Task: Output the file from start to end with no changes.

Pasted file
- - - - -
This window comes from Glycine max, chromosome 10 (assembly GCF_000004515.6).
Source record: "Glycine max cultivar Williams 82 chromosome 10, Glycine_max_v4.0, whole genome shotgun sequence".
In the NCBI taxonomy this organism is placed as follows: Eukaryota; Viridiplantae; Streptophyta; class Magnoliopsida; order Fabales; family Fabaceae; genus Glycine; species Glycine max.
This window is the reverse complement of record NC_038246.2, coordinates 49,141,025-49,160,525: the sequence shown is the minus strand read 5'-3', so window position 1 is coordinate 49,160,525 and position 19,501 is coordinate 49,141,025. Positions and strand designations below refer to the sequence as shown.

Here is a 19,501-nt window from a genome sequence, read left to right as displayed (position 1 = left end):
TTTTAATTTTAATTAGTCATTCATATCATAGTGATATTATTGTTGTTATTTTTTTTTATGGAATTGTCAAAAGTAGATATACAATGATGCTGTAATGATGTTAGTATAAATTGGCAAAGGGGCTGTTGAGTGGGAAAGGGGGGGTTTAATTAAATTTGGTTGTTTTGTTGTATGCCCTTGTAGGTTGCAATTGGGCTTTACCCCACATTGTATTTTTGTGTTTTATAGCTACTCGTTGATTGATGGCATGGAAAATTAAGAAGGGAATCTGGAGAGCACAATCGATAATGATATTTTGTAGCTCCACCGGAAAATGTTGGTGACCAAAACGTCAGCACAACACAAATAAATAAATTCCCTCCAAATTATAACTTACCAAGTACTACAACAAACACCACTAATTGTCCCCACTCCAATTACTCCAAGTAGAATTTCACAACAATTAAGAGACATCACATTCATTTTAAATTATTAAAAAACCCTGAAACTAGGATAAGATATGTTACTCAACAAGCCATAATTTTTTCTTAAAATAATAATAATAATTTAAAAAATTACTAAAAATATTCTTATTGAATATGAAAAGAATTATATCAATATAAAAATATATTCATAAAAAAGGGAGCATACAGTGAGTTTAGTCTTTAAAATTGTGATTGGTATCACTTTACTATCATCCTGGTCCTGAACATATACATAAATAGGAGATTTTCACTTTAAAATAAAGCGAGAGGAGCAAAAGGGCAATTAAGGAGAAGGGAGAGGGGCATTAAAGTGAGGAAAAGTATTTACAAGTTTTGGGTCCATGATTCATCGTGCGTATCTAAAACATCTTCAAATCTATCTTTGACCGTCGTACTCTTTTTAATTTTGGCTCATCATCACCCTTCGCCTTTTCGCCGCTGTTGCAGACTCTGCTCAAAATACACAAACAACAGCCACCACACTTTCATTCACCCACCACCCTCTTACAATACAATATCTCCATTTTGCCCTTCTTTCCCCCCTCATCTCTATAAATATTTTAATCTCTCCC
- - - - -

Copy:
This window comes from Glycine max, chromosome 10 (assembly GCF_000004515.6).
Source record: "Glycine max cultivar Williams 82 chromosome 10, Glycine_max_v4.0, whole genome shotgun sequence".
In the NCBI taxonomy this organism is placed as follows: Eukaryota; Viridiplantae; Streptophyta; class Magnoliopsida; order Fabales; family Fabaceae; genus Glycine; species Glycine max.
This window is the reverse complement of record NC_038246.2, coordinates 49,141,025-49,160,525: the sequence shown is the minus strand read 5'-3', so window position 1 is coordinate 49,160,525 and position 19,501 is coordinate 49,141,025. Positions and strand designations below refer to the sequence as shown.

Here is a 19,501-nt window from a genome sequence, read left to right as displayed (position 1 = left end):
TTTTAATTTTAATTAGTCATTCATATCATAGTGATATTATTGTTGTTATTTTTTTTTATGGAATTGTCAAAAGTAGATATACAATGATGCTGTAATGATGTTAGTATAAATTGGCAAAGGGGCTGTTGAGTGGGAAAGGGGGGGTTTAATTAAATTTGGTTGTTTTGTTGTATGCCCTTGTAGGTTGCAATTGGGCTTTACCCCACATTGTATTTTTGTGTTTTATAGCTACTCGTTGATTGATGGCATGGAAAATTAAGAAGGGAATCTGGAGAGCACAATCGATAATGATATTTTGTAGCTCCACCGGAAAATGTTGGTGACCAAAACGTCAGCACAACACAAATAAATAAATTCCCTCCAAATTATAACTTACCAAGTACTACAACAAACACCACTAATTGTCCCCACTCCAATTACTCCAAGTAGAATTTCACAACAATTAAGAGACATCACATTCATTTTAAATTATTAAAAAACCCTGAAACTAGGATAAGATATGTTACTCAACAAGCCATAATTTTTTCTTAAAATAATAATAATAATTTAAAAAATTACTAAAAATATTCTTATTGAATATGAAAAGAATTATATCAATATAAAAATATATTCATAAAAAAGGGAGCATACAGTGAGTTTAGTCTTTAAAATTGTGATTGGTATCACTTTACTATCATCCTGGTCCTGAACATATACATAAATAGGAGATTTTCACTTTAAAATAAAGCGAGAGGAGCAAAAGGGCAATTAAGGAGAAGGGAGAGGGGCATTAAAGTGAGGAAAAGTATTTACAAGTTTTGGGTCCATGATTCATCGTGCGTATCTAAAACATCTTCAAATCTATCTTTGACCGTCGTACTCTTTTTAATTTTGGCTCATCATCACCCTTCGCCTTTTCGCCGCTGTTGCAGACTCTGCTCAAAATACACAAACAACAGCCACCACACTTTCATTCACCCACCACCCTCTTACAATACAATATCTCCATTTTGCCCTTCTTTCCCCCCTCATCTCTATAAATATTTTAATCTCTCCC